On the same day Ben Carson testified before Congress about the dire need to upgrade the Department of Housing and Urban Development’s computer systems, its chief information officer resigned amid corruption allegations.
Johnson Joy submitted his resignation to Carson on Tuesday, according to a report from The Guardian, and the secretary accepted. Whistleblower Katrina Hubbard, Joy’s former executive assistant, filed a complaint about potential corruption in the CIO’s office, including suspicious overpayments of a subcontractor.
Hubbard also claims that she was transferred and then fired after reporting the suspected fraud, with HUD citing job performance issues.
Joy first came under scrutiny last weekend, when The Guardian reported his connection to GJH Global Ministries, a religious charity that solicited donations but did not have a clear objective. The group’s website had mission statements copied from other churches, and was soon locked after The Guardian began asking questions about it.
“We literally did nothing,” GJH Global Ministries director Stephen Austin told a Guardian reporter.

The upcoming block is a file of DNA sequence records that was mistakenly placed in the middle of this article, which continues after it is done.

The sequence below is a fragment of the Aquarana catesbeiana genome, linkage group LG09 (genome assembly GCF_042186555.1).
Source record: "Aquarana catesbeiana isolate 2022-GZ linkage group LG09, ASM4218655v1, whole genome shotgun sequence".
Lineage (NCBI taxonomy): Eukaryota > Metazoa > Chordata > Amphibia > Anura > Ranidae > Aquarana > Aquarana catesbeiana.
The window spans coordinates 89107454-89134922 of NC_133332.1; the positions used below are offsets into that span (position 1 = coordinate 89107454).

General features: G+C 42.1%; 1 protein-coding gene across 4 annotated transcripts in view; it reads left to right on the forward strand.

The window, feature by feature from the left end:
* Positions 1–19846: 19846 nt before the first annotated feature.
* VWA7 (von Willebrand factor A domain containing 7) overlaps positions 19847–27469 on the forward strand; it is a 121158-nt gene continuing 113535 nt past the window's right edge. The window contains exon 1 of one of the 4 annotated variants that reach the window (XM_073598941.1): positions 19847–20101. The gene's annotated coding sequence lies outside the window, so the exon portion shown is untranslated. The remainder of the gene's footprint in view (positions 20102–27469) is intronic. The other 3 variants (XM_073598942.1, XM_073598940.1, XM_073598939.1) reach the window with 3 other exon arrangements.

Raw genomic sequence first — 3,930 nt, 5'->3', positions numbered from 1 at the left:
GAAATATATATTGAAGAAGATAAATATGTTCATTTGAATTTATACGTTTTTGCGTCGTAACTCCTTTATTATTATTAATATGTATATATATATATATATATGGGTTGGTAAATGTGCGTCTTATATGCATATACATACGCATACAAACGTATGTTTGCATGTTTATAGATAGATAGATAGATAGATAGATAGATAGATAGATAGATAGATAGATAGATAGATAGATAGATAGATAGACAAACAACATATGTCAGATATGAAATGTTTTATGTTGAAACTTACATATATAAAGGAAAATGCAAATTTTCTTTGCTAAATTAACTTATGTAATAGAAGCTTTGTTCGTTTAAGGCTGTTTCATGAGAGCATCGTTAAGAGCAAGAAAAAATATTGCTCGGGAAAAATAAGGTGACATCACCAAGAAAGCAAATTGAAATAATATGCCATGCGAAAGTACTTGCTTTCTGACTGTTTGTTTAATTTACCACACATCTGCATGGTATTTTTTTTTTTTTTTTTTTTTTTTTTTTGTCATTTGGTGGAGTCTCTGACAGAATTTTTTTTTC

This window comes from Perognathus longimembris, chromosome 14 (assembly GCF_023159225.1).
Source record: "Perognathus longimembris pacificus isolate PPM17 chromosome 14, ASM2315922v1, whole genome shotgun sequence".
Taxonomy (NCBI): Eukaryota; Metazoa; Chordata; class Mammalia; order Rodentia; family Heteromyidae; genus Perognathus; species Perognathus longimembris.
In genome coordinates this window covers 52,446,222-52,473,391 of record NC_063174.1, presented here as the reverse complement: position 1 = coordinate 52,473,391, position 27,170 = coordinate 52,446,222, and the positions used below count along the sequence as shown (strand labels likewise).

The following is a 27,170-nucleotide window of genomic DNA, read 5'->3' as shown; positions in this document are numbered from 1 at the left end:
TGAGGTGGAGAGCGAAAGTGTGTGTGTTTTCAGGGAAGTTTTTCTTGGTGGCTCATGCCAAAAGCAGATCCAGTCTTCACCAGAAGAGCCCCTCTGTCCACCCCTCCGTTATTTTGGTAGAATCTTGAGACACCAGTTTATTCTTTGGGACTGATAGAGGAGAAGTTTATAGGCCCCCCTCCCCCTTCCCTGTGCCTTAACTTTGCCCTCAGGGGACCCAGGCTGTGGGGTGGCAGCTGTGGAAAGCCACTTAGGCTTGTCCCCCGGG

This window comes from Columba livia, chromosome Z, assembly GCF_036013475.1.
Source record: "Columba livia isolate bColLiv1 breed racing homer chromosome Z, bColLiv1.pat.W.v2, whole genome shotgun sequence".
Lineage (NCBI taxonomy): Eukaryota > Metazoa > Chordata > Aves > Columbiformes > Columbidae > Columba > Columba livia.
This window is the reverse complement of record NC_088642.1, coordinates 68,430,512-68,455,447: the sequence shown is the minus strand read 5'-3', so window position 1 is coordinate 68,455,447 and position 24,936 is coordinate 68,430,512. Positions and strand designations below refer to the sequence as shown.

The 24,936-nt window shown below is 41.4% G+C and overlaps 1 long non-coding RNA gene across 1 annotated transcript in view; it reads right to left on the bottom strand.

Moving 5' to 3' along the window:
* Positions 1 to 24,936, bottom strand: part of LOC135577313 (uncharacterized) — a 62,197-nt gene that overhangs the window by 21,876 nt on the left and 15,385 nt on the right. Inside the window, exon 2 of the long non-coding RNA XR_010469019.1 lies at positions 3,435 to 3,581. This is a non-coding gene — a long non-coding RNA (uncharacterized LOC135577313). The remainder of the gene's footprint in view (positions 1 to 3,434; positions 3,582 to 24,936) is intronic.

Another HUD official who resigned amid questions about his background, Naved Jafry, was also involved in the charity; Jafry was a subcontractor associated with the same firm that allegedly received inflated payments.
The palace intrigue comes as Carson tries to weather the controversy surrounding his office’s attempted purchase of a $31,000 dining room set, which was cancelled amid critical news coverage. Carson was again thumped in the media for his response to the situation during a Congressional hearing Tuesday, in which he appeared to blame his wife — who is not a HUD employee — for arranging the purchase and claiming that the old furniture was a safety hazard.
During the same hearing, Carson repeatedly emphasized the importance of upgrading the Federal Housing Administration’s aging information technology infrastructure, which he claimed weathers 2,000 to 3,000 hacking attempts per week — and is based on software that dates back decades.
“We have to get the IT systems at FHA up to par. We are putting a lot of money and a lot of people in jeopardy by continuing this,” he said.
Written by Alex Spanko